It's everywhere, the evil eye. Today, we find it on jewelry, house decor, souvenirs, etc., but what is the history of this iconic cultural symbol? BBC explains...
"In essence, the curse of the evil eye is not a complicated concept; it stems from the belief that someone who achieves great success or recognition also attracts the envy of those around them. That envy in turn manifests itself as a curse that will undo their good fortune. The concept is well captured by Heliodorus of Emesa in the ancient Greek romance Aethiopica, in which he writes, 'When any one looks at what is excellent with an envious eye he fills the surrounding atmosphere with a pernicious quality, and transmits his own envenomed exhalations into whatever is nearest to him.'"
"The belief in this curse spans cultures as well as generations; to date one of the most exhaustive compilations of legends regarding the evil eye is Frederick Thomas Elworthy’s The Evil Eye: The Classic Account of an Ancient Superstition. Elworthy explores instances of the symbol in a number of cultures; from the petrifying gaze of Greek gorgons to Irish folktales of men able to bewitch horses with a single stare, virtually every culture has a legend related to the evil eye."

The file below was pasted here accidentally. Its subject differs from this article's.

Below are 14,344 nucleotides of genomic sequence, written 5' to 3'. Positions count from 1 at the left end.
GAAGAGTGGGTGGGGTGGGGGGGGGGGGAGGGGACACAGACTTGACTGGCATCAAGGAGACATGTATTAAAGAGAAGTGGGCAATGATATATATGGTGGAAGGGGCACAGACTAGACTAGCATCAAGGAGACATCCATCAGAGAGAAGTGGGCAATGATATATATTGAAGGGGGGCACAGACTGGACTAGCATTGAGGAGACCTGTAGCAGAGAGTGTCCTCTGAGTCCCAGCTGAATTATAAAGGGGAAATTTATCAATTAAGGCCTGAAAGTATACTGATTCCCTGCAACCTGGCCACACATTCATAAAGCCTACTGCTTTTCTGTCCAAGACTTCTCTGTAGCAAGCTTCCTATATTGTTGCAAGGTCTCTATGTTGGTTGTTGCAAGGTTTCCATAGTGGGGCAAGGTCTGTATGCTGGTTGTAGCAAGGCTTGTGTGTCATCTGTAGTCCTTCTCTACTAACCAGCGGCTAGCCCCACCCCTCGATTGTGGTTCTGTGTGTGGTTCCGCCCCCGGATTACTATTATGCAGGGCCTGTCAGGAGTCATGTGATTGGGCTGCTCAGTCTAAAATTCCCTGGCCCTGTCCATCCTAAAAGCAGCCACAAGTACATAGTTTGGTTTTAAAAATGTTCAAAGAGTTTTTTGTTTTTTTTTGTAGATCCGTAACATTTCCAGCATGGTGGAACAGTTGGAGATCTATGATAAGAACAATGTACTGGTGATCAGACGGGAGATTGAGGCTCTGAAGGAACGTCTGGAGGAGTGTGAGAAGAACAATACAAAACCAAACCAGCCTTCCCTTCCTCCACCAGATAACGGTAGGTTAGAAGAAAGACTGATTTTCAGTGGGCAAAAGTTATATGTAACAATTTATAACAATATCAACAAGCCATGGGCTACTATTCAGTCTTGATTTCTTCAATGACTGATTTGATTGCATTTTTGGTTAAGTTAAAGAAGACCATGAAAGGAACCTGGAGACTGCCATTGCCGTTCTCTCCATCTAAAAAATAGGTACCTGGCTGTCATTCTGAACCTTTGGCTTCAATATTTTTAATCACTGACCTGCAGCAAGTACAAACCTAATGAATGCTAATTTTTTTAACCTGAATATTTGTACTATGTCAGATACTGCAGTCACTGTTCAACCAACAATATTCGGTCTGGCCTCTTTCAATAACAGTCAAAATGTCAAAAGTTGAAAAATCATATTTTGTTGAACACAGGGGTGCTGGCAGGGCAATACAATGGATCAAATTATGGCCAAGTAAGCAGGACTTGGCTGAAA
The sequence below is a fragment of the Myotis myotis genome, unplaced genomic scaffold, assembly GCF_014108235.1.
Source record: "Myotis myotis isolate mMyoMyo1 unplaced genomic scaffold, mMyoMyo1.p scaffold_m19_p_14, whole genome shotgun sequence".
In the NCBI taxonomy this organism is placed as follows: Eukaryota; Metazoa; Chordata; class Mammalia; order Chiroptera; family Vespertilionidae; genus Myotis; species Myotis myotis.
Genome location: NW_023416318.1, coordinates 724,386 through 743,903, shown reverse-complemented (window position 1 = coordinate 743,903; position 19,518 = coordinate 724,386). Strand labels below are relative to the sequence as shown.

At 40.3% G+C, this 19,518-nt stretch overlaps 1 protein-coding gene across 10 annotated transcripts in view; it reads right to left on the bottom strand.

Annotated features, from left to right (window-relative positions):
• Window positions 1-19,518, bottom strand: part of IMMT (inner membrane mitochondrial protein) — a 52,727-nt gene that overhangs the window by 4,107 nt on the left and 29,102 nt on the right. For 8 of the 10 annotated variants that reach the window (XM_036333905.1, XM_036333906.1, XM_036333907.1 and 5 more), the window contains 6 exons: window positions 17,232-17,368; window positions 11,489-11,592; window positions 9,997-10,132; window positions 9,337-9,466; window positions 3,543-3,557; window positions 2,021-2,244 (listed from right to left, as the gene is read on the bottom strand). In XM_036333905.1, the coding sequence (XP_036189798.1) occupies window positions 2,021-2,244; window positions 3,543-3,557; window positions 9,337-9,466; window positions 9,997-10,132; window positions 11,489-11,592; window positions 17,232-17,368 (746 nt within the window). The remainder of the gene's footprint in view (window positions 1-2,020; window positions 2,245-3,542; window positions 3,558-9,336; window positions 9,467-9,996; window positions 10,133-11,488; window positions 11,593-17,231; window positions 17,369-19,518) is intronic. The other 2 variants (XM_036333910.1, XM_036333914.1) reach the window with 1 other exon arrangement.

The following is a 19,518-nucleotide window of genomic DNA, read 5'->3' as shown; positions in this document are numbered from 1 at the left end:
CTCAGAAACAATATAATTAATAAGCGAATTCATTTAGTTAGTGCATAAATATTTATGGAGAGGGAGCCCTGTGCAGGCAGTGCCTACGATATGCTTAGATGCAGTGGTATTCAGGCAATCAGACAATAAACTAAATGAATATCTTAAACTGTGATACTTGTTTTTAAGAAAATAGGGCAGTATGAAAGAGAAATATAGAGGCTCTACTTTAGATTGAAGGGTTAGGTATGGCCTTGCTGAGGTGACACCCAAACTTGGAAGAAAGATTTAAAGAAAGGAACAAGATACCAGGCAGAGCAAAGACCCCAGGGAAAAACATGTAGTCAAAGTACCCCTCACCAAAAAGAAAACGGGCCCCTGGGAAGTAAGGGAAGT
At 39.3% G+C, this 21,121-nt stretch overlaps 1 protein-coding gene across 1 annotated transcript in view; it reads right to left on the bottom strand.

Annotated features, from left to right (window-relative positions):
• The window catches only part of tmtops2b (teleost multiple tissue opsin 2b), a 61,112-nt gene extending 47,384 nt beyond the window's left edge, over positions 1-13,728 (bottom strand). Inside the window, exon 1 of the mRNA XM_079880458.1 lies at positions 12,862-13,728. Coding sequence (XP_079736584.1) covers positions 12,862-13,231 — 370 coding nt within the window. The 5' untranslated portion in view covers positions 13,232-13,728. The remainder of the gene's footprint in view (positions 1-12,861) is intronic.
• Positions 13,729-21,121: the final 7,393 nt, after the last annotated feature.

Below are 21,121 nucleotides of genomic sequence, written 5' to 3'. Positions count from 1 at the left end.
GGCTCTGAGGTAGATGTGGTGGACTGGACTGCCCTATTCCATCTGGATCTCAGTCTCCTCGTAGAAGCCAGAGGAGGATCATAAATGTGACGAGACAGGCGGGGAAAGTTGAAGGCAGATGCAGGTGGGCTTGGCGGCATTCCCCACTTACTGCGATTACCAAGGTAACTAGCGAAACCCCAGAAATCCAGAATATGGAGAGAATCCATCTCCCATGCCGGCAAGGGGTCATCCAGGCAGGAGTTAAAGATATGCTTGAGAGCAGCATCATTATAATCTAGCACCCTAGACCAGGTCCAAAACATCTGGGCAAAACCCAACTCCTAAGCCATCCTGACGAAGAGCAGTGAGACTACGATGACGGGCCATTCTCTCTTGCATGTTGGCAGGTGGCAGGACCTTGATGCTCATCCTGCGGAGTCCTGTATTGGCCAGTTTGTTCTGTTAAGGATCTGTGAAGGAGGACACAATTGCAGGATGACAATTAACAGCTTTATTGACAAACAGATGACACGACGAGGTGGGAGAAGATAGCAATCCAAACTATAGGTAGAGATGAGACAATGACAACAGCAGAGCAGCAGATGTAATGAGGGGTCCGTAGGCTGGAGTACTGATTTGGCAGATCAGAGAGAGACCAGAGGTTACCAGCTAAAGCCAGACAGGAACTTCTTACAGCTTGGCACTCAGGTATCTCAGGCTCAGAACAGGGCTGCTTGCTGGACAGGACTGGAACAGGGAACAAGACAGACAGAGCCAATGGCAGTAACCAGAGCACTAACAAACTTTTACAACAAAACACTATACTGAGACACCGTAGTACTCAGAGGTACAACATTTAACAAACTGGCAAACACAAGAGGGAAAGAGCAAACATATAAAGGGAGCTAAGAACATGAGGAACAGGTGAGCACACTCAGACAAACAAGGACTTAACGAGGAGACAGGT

"Belief in the evil eye has transcended mere superstition, with a number of celebrated thinkers attesting to its veracity. One of the most notable examples was the Greek philosopher Plutarch, who in his Symposiacs suggested a scientific explanation: that the human eye had the power of releasing invisible rays of energy that were in some cases potent enough to kill children or small animals. What’s more, Plutarch claims that certain people possessed an even stronger ability to fascinate, citing groups of people to the south of the Black Sea as being uncannily proficient at bestowing the curse. More often than not, those said to be most adept at delivering the curse are blue-eyed, likely due to the fact that this is a genetic rarity in the Mediterranean area."
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